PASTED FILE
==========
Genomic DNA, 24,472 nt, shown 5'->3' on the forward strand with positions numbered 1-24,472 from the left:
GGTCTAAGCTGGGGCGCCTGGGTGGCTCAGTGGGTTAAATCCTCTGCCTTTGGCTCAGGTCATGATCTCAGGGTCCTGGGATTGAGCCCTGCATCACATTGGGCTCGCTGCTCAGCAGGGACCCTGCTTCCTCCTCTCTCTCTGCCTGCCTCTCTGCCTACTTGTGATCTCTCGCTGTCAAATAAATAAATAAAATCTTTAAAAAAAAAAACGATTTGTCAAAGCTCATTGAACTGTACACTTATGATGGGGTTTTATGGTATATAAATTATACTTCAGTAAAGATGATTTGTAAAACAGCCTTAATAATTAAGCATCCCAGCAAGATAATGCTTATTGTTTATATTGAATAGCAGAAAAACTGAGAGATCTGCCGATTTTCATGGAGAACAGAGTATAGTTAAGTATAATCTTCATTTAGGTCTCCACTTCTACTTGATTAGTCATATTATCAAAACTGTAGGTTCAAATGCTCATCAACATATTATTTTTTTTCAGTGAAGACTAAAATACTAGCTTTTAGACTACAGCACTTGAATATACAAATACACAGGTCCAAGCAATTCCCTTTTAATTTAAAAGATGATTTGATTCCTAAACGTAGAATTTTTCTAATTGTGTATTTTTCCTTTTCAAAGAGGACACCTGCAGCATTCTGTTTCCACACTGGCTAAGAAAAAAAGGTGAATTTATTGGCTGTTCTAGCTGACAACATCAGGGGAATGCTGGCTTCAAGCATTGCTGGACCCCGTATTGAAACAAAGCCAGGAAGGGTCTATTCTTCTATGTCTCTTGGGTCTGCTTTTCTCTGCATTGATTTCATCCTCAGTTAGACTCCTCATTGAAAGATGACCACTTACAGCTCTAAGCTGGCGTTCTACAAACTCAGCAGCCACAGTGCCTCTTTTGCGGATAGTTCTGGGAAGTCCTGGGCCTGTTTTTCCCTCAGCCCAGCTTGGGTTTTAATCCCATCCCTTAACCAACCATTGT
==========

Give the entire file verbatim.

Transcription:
Genomic DNA, 24,472 nt, shown 5'->3' on the forward strand with positions numbered 1-24,472 from the left:
GGTCTAAGCTGGGGCGCCTGGGTGGCTCAGTGGGTTAAATCCTCTGCCTTTGGCTCAGGTCATGATCTCAGGGTCCTGGGATTGAGCCCTGCATCACATTGGGCTCGCTGCTCAGCAGGGACCCTGCTTCCTCCTCTCTCTCTGCCTGCCTCTCTGCCTACTTGTGATCTCTCGCTGTCAAATAAATAAATAAAATCTTTAAAAAAAAAAACGATTTGTCAAAGCTCATTGAACTGTACACTTATGATGGGGTTTTATGGTATATAAATTATACTTCAGTAAAGATGATTTGTAAAACAGCCTTAATAATTAAGCATCCCAGCAAGATAATGCTTATTGTTTATATTGAATAGCAGAAAAACTGAGAGATCTGCCGATTTTCATGGAGAACAGAGTATAGTTAAGTATAATCTTCATTTAGGTCTCCACTTCTACTTGATTAGTCATATTATCAAAACTGTAGGTTCAAATGCTCATCAACATATTATTTTTTTTCAGTGAAGACTAAAATACTAGCTTTTAGACTACAGCACTTGAATATACAAATACACAGGTCCAAGCAATTCCCTTTTAATTTAAAAGATGATTTGATTCCTAAACGTAGAATTTTTCTAATTGTGTATTTTTCCTTTTCAAAGAGGACACCTGCAGCATTCTGTTTCCACACTGGCTAAGAAAAAAAGGTGAATTTATTGGCTGTTCTAGCTGACAACATCAGGGGAATGCTGGCTTCAAGCATTGCTGGACCCCGTATTGAAACAAAGCCAGGAAGGGTCTATTCTTCTATGTCTCTTGGGTCTGCTTTTCTCTGCATTGATTTCATCCTCAGTTAGACTCCTCATTGAAAGATGACCACTTACAGCTCTAAGCTGGCGTTCTACAAACTCAGCAGCCACAGTGCCTCTTTTGCGGATAGTTCTGGGAAGTCCTGGGCCTGTTTTTCCCTCAGCCCAGCTTGGGTTTTAATCCCATCCCTTAACCAACCATTGT